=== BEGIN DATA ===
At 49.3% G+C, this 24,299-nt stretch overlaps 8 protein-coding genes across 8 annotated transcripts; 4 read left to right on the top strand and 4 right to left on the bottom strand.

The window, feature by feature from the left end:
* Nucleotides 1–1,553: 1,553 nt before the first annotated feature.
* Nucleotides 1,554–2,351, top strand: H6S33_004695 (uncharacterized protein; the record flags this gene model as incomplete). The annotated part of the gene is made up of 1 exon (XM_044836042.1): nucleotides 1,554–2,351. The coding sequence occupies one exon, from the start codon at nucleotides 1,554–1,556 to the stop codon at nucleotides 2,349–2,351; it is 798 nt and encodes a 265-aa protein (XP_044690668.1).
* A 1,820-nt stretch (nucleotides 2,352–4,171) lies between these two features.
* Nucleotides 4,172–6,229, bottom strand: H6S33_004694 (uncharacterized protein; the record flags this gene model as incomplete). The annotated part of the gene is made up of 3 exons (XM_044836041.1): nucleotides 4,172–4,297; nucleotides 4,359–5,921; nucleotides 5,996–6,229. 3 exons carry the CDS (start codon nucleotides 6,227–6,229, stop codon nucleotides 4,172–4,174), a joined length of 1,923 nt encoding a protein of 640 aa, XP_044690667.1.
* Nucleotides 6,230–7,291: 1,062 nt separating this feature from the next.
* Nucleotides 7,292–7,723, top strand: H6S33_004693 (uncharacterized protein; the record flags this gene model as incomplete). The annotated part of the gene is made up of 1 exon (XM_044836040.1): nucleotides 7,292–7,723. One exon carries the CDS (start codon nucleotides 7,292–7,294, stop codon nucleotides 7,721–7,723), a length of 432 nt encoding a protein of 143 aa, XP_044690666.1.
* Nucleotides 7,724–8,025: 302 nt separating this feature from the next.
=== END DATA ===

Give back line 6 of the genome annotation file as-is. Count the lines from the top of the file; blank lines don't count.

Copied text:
* Nucleotides 4,172–6,229, bottom strand: H6S33_004694 (uncharacterized protein; the record flags this gene model as incomplete). The annotated part of the gene is made up of 3 exons (XM_044836041.1): nucleotides 4,172–4,297; nucleotides 4,359–5,921; nucleotides 5,996–6,229. 3 exons carry the CDS (start codon nucleotides 6,227–6,229, stop codon nucleotides 4,172–4,174), a joined length of 1,923 nt encoding a protein of 640 aa, XP_044690667.1.